Toke put his foot on the pedal and pushed it down to the floor.  The Terracaelum immediately responded by going into a nosedive.  The change was so sudden that the shift in gravity almost made Toke go flying out the rear window, but he managed to keep his grip on the steering wheel.  He raised his foot again, and the loop of metal brought the pedal up with him.  The Terracaelum arched out of its dive, and began to climb again.


“That’s it!” Toke yelled.


Hashira was directly in front of him, less than a minute away.  The yellow specks he had seen before had grown into people, and Toke imagined he could even see the terrified looks on their faces.  He was already so close.  Even if he turned now, it might not be enough.


Once again, Toke threw himself against the steering wheel, causing the Terracaelum to pitch onto its side.  Then he raised his foot, bringing the pedal up as high as it would go.  The ship began to tilt upward.


“Come on,” Toke muttered under his breath. “Faster!”


The Terracaelum began to shake again, but this time it was because the wind was hitting it dead on.  Flying on its side like this took away the ship’s aerodynamic design, and instead turned it into a gigantic wind catcher.  It struggled to keep turning as the wind battered it from the side, threatening, Toke realized, to turn the entire things upside down.


Inch by inch, the Terracaelum changed its course.


“More!” Toke yelled, and fought to turn the wheel even further.  Another section of the ship’s hull exploded, and the sudden motion jerked the wheel out of Toke’s grip, throwing the ship out of his control.  He grabbed the wheel again, but the city was so close now that it filled his entire field of vision.  With a sickening lurch in his stomach, Toke realized he wasn’t going to make it.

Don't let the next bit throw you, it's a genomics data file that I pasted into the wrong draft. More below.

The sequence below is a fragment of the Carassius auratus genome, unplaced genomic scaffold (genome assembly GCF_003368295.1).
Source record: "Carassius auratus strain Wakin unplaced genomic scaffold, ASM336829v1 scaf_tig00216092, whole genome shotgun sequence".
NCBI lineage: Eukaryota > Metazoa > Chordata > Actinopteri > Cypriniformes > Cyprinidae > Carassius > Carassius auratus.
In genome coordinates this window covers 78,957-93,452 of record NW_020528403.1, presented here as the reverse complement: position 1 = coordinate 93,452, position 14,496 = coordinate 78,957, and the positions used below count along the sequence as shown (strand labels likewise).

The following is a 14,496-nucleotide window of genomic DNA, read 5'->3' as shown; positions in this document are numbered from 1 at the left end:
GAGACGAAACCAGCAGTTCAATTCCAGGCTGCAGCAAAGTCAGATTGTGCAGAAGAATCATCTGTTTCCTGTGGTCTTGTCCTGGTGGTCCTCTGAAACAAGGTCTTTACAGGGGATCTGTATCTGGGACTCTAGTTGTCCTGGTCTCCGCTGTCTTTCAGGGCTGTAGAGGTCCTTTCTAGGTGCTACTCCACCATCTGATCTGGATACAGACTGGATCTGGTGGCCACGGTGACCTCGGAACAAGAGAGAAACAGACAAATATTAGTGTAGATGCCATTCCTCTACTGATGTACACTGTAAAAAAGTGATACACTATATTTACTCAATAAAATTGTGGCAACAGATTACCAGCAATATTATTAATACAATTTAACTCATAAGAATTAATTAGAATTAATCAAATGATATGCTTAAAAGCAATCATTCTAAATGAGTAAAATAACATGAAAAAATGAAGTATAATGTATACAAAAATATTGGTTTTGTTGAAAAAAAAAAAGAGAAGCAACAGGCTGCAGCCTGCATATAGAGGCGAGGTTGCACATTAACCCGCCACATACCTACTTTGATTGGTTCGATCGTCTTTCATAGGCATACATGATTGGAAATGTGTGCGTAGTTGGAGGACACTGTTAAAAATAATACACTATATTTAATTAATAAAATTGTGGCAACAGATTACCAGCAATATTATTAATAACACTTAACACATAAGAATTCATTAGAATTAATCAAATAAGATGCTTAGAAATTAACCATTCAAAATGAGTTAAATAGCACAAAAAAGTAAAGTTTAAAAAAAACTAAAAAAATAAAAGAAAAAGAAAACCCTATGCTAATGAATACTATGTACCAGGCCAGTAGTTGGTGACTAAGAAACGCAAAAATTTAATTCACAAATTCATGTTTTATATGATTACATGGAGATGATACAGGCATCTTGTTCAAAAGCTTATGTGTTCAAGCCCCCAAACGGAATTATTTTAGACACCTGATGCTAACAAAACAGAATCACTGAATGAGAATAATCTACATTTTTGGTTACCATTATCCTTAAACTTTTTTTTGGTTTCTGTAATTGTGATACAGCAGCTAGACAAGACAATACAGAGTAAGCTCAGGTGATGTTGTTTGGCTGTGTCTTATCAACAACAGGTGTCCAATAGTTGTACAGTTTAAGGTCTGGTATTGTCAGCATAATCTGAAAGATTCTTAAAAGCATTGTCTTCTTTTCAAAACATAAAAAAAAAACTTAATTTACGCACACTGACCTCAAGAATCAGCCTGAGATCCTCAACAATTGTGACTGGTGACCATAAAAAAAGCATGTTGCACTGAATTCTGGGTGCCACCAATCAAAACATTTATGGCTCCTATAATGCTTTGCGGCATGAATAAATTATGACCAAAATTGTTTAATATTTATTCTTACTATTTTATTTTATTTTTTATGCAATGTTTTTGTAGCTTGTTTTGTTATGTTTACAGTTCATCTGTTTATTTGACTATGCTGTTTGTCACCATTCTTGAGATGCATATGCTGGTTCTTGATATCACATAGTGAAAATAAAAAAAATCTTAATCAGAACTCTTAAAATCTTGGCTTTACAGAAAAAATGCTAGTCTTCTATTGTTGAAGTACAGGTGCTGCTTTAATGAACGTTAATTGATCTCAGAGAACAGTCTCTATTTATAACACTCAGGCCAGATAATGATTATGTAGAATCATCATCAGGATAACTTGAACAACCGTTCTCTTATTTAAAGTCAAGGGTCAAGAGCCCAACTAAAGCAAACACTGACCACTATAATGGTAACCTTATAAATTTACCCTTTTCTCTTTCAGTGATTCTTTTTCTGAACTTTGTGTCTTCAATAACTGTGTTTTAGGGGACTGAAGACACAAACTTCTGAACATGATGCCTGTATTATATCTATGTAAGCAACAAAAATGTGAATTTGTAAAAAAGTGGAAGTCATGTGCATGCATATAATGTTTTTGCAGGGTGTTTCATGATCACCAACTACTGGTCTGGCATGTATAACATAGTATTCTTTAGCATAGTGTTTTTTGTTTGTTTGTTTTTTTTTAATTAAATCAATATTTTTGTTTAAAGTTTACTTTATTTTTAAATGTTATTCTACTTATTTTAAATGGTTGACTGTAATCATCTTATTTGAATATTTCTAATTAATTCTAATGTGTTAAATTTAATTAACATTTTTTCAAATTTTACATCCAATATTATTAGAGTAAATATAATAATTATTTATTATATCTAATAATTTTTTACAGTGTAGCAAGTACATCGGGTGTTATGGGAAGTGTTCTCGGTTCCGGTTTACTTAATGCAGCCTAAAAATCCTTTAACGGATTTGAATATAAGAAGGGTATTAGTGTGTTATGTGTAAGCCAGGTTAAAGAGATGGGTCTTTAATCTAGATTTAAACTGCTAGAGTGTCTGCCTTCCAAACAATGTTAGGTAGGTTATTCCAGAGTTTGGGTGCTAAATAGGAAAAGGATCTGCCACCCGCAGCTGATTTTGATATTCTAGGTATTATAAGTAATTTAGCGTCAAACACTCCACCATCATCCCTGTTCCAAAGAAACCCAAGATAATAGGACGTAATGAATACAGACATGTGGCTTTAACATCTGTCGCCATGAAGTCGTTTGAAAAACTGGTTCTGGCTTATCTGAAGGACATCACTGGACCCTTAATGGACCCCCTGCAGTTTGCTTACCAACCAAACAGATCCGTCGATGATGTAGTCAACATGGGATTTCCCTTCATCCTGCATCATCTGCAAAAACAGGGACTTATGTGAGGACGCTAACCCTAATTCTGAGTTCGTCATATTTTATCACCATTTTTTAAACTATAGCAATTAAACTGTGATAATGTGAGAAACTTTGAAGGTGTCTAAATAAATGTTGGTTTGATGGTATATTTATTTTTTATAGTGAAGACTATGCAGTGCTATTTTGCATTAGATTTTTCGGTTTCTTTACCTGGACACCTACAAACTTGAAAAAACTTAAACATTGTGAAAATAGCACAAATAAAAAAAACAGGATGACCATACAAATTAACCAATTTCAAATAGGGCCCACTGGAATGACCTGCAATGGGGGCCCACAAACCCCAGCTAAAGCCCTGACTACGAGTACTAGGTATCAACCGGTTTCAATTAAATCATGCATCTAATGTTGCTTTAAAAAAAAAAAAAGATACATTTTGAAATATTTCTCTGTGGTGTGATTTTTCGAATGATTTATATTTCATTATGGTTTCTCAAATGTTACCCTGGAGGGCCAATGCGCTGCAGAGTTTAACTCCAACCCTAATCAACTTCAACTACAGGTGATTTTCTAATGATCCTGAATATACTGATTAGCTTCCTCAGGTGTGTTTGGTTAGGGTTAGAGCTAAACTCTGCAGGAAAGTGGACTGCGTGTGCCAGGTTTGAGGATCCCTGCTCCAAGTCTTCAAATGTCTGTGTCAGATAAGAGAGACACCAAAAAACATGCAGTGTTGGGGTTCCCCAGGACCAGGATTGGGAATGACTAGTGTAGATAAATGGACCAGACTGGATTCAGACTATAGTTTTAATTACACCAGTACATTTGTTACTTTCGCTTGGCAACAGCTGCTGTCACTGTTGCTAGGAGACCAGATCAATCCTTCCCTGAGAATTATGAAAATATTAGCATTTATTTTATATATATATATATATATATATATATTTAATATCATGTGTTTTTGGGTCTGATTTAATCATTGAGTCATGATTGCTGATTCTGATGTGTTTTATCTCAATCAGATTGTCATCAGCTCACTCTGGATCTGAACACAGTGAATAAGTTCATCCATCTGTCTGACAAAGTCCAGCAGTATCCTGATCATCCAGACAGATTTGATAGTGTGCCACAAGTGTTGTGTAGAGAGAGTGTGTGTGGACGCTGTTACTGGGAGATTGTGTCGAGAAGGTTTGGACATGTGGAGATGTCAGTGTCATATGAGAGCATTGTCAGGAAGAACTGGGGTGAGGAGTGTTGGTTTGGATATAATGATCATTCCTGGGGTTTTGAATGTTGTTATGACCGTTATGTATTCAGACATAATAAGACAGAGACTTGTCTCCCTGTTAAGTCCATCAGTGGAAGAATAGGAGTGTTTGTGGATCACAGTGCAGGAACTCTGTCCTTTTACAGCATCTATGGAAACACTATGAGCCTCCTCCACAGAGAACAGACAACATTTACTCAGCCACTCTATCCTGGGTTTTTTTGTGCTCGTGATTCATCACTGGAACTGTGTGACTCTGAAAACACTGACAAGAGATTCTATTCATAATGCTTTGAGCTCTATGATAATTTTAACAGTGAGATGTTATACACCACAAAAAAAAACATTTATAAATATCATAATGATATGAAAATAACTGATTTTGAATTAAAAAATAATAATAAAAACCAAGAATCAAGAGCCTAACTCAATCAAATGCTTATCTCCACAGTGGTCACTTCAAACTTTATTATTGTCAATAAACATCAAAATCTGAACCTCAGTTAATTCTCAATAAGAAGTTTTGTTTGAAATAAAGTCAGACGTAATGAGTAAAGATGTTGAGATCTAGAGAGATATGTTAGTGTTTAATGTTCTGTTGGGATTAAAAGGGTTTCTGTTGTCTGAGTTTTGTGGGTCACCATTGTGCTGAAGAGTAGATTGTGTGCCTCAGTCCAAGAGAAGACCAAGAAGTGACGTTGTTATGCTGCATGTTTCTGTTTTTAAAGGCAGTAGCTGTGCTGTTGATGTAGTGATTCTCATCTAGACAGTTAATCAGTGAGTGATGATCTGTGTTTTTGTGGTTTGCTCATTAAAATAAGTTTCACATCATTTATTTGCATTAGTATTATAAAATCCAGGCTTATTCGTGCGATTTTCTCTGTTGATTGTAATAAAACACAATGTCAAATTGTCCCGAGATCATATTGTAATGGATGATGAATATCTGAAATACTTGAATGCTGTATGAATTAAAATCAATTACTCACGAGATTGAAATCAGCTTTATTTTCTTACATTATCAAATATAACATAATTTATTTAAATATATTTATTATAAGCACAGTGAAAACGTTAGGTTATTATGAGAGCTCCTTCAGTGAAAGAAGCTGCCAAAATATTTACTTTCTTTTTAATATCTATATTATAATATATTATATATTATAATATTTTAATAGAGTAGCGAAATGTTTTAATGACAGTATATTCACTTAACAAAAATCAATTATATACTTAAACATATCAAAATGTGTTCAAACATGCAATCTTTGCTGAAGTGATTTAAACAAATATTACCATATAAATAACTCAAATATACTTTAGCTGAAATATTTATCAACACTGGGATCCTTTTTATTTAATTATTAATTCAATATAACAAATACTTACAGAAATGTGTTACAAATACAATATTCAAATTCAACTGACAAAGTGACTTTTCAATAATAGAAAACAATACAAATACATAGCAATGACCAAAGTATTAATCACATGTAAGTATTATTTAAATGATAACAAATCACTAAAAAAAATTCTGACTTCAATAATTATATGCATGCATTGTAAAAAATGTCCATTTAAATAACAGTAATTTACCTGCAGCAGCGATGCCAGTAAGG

I’ve… failed, he thought.


His hands fell from the steering wheel and his eyes opened wide with a vacant stare.  There was nothing else he could do.  He had failed his mission.  Navras had won after all…


Suddenly, everything turned blue.  Another explosion burst free of the Terracaelum’s power source, right in front of the cockpit.  The shockwave threw Toke backwards again, and a deafening ringing filled his ears.  And yet, in that blue light, Toke saw someone standing in front of him.  He wasn’t sure if it was real or in his head, but he swore he could see…


“Zashiel!” he yelled, coming out of his stupor.  With a cry of desperation, Toke picked himself up off the floor and grabbed the steering wheel again.  Her image vanished as soon as his head cleared, but he didn’t care.  He had promised her he wouldn’t let this happen.  He couldn’t just lie down and give up.  Not while he was still alive!  His body screamed in pain as he fought to turn the Terracaelum even further, and he screamed back at it.  He had to save Hashira.  It wasn’t a matter of choice.  He just had to do it.


Hashira was five hundred feet away.  Toke could feel the tendons in his arms popping under the strain of forcing the steering wheel to turn, but he ignored the pain.  Four hundred feet.  The Terracaelum continued to arch away from the city, but it wasn’t fast enough.  Three hundred feet.  The ship fought against his commands.  How much strain was he putting on his body?  Two hundred feet.  A series of alarming snaps filled the cockpit, and Toke realized they were his bones beginning to break.


Two hundred feet!


With one last effort, the greatest he had given in his life, Toke bent his knees and pushed against the wheel.  It moved.  The bones in his arms shattered.  The Terracaelum turned.  The Sorakines who had gathered to look scattered just as the flying metal behemoth careened towards the city…